Teacher resources and professional development across the curriculum

Teacher professional development and classroom resources across the curriculum

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LINK: Social Studies in Action Home Image of a middle school student.
LINK: Landmark Supreme Court Cases Home
LINK: About the Class
Watching the video
LINK: Connecting to Your Teaching
LINK: Standards
LINK: Resources

Watching the Video

Image of a notebook with the following text displayed: Reflect: As you reflect on these questions, write down your responses or discuss them in a group.

Before You Watch
Respond to the following questions:

  • How do you engage students in complex issues?
  • How do you introduce students to the Constitution as a document that is both durable and adaptable?
  • How can role-playing and simulations be used to help students understand the Constitution?

Watch the Video
As you watch "Landmark Supreme Court Cases," take notes on Ms. Ewbank's instructional strategies, particularly how she prepares, implements, and debriefs the role-playing and simulations. Write down what you find interesting, surprising, or especially important about the teaching and learning in this lesson


Reflecting on the Video
Review your notes, then respond to the following questions:

  • What struck you about the classroom climate, background, preparation, strategies, and materials used in this lesson?
  • What kind of preparation do you think Ms. Ewbank's students needed prior to assuming their roles?
  • What were the major parts of the lesson, and what was the purpose or goal of each part?
  • Describe how Ms. Ewbank extended student knowledge during the role-playing and simulations.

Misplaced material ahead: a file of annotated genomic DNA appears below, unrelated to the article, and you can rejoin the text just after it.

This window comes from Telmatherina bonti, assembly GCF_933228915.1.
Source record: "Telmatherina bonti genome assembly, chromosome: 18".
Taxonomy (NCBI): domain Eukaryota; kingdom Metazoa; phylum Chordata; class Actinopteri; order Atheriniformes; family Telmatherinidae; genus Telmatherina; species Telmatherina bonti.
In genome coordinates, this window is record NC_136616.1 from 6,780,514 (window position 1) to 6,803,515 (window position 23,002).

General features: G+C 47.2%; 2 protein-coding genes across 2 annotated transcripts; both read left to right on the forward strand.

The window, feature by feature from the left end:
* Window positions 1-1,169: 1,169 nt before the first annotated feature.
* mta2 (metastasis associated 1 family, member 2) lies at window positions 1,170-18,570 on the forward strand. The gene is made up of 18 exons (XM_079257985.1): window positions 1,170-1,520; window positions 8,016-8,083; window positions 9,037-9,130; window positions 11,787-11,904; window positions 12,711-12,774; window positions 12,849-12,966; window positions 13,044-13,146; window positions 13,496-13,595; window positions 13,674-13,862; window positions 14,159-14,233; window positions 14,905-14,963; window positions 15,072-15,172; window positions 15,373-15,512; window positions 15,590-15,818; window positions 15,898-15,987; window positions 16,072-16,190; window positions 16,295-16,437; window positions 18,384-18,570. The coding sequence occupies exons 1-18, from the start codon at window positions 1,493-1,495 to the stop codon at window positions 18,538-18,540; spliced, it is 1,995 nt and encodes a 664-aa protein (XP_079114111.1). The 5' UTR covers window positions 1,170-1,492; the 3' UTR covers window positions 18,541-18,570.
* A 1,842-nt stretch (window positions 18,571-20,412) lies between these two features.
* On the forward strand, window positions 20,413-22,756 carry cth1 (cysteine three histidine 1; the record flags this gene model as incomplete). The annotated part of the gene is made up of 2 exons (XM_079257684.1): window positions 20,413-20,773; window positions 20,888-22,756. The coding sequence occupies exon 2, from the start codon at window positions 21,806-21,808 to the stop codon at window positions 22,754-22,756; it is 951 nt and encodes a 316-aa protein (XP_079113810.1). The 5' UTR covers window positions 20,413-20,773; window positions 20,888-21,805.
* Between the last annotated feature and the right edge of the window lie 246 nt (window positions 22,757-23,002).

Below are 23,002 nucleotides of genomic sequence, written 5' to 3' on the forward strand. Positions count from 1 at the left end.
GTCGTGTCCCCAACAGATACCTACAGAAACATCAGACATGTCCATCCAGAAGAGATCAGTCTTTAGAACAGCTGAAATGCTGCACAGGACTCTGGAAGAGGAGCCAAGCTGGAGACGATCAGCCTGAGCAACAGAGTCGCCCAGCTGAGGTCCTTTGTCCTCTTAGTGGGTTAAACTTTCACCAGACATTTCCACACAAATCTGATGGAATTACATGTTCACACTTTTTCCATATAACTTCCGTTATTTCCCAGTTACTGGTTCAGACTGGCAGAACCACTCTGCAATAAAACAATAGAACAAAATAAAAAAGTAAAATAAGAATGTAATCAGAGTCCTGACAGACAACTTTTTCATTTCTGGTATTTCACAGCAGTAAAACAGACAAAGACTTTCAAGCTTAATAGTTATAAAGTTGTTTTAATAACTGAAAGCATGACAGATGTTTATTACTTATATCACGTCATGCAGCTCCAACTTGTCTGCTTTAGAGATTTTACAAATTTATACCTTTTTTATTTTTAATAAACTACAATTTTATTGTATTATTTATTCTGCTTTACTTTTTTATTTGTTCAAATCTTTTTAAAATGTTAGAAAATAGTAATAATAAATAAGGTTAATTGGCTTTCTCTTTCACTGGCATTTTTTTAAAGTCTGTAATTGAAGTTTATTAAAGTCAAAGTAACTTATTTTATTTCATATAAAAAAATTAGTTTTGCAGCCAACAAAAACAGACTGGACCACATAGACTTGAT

• How is this class different from yours? How might you teach your own students about challenges to the Constitution?

Looking Closer
Let's take a second look at Ms. Ewbank's class to focus on specific teaching strategies. Use the video images below to locate where to begin viewing.

Ms. Ewbanks addressing her students.
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Simulating a Press Conference: Video Segment
Go to this segment in the video by matching the image (to the left) on your video screen. You'll find this segment approximately 3 minutes into the video. Watch for about 3 minutes.

Students have prepared to assume roles in a simulated press conference about landmark Supreme Court cases. The segment begins with the press conference involving the case of Dennis v. the United States.

  • What does Ms. Ewbank do to introduce the simulation and activate student interest?
  • What evidence do you see that students are engaged and are assuming their roles?
  • What do you notice about how Ms. Ewbank uses questions, supplementary information, and summary statements during the simulation?
Ms. Ewbanks talking to two of her students.
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Simulating a Town Meeting: Video Segment
Go to this segment in the video by matching the image (to the left) on your TV screen. You'll find this segment approximately 13 minutes into the video. Watch for about 10 minutes.

Before the town meeting, Ms. Ewbank asks students to indicate their personal opinion about flag burning by standing along a continuum.

  • Why do you think Ms. Ewbank begins by asking students to share their opinions?
  • What is the importance of using the continuum strategy at the beginning and end of the lesson?
  • What does Ms. Ewbank do to ensure that students will begin to think of this issue from several perspectives?
  • What clues do students offer that they are prepared, engaged, and learning?

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